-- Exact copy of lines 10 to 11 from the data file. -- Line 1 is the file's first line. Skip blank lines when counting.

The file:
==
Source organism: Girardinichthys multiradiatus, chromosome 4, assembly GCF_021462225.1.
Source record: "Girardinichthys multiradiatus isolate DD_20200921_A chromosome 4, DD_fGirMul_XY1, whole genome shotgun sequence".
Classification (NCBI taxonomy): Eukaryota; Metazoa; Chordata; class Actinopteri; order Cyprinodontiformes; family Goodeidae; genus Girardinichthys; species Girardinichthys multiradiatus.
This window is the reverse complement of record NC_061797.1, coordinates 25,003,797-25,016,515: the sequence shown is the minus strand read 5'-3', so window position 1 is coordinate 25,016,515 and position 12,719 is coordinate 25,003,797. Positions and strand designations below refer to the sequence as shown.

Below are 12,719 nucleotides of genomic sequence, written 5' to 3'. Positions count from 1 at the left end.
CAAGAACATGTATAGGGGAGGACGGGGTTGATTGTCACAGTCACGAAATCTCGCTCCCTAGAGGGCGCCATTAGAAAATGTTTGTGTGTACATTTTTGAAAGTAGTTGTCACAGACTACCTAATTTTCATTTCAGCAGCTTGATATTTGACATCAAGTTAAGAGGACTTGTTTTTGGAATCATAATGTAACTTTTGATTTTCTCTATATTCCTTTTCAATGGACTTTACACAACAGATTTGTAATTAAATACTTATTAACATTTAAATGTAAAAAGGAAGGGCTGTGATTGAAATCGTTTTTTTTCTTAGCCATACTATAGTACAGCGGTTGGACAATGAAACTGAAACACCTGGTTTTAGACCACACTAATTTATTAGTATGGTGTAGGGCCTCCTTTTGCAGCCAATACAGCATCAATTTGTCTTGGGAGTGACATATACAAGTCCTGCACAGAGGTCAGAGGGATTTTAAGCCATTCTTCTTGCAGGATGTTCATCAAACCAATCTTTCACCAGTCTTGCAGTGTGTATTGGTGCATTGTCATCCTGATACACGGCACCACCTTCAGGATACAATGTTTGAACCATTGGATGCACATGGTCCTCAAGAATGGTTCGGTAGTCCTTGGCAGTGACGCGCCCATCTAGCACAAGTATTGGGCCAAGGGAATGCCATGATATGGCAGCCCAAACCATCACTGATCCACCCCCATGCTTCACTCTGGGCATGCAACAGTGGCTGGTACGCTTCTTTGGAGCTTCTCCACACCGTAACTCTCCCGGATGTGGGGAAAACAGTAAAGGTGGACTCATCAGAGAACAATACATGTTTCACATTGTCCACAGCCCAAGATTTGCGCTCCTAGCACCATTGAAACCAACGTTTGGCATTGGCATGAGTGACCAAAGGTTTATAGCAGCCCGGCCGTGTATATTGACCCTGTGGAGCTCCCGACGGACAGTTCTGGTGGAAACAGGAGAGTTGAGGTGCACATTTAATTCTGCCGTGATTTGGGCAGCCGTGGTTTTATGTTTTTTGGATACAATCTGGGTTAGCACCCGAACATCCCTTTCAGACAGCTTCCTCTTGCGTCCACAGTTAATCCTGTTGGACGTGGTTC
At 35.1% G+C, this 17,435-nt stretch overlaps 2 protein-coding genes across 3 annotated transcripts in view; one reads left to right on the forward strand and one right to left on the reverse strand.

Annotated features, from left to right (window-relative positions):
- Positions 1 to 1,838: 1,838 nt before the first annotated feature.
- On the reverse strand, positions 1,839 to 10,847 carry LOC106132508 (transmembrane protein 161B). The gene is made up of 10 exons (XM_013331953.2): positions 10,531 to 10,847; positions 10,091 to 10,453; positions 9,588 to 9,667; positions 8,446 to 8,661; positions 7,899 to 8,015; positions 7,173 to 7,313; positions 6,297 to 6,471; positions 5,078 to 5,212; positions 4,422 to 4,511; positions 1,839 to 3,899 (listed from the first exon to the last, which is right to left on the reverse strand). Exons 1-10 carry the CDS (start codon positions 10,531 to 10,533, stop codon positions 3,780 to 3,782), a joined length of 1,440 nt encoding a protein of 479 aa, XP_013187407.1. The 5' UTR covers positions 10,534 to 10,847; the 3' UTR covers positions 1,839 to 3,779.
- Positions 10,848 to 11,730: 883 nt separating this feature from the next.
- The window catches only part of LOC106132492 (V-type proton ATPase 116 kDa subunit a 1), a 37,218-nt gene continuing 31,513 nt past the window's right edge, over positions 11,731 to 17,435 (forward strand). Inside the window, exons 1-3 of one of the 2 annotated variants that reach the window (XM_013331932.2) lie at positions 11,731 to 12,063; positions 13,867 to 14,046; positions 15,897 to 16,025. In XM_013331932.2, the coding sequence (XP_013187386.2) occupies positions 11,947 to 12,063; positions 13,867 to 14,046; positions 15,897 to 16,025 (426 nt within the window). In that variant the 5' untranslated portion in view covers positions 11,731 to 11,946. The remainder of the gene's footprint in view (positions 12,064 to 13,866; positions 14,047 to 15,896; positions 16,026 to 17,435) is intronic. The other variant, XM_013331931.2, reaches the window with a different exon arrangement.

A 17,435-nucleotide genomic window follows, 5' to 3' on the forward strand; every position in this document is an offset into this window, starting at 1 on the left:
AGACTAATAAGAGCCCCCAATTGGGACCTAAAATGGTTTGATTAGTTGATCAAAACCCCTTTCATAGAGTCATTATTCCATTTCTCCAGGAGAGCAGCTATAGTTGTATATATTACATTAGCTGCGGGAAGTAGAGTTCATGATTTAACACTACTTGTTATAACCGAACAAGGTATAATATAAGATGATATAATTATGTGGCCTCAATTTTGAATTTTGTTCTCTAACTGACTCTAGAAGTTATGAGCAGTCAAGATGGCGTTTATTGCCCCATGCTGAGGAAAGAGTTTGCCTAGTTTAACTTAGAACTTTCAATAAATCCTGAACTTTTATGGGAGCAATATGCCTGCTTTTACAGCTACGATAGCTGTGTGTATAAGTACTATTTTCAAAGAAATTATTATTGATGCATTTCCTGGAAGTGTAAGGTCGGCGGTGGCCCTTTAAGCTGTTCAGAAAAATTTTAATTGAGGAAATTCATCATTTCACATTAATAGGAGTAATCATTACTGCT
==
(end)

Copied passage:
- On the reverse strand, positions 1,839 to 10,847 carry LOC106132508 (transmembrane protein 161B). The gene is made up of 10 exons (XM_013331953.2): positions 10,531 to 10,847; positions 10,091 to 10,453; positions 9,588 to 9,667; positions 8,446 to 8,661; positions 7,899 to 8,015; positions 7,173 to 7,313; positions 6,297 to 6,471; positions 5,078 to 5,212; positions 4,422 to 4,511; positions 1,839 to 3,899 (listed from the first exon to the last, which is right to left on the reverse strand). Exons 1-10 carry the CDS (start codon positions 10,531 to 10,533, stop codon positions 3,780 to 3,782), a joined length of 1,440 nt encoding a protein of 479 aa, XP_013187407.1. The 5' UTR covers positions 10,534 to 10,847; the 3' UTR covers positions 1,839 to 3,779.
- Positions 10,848 to 11,730: 883 nt separating this feature from the next.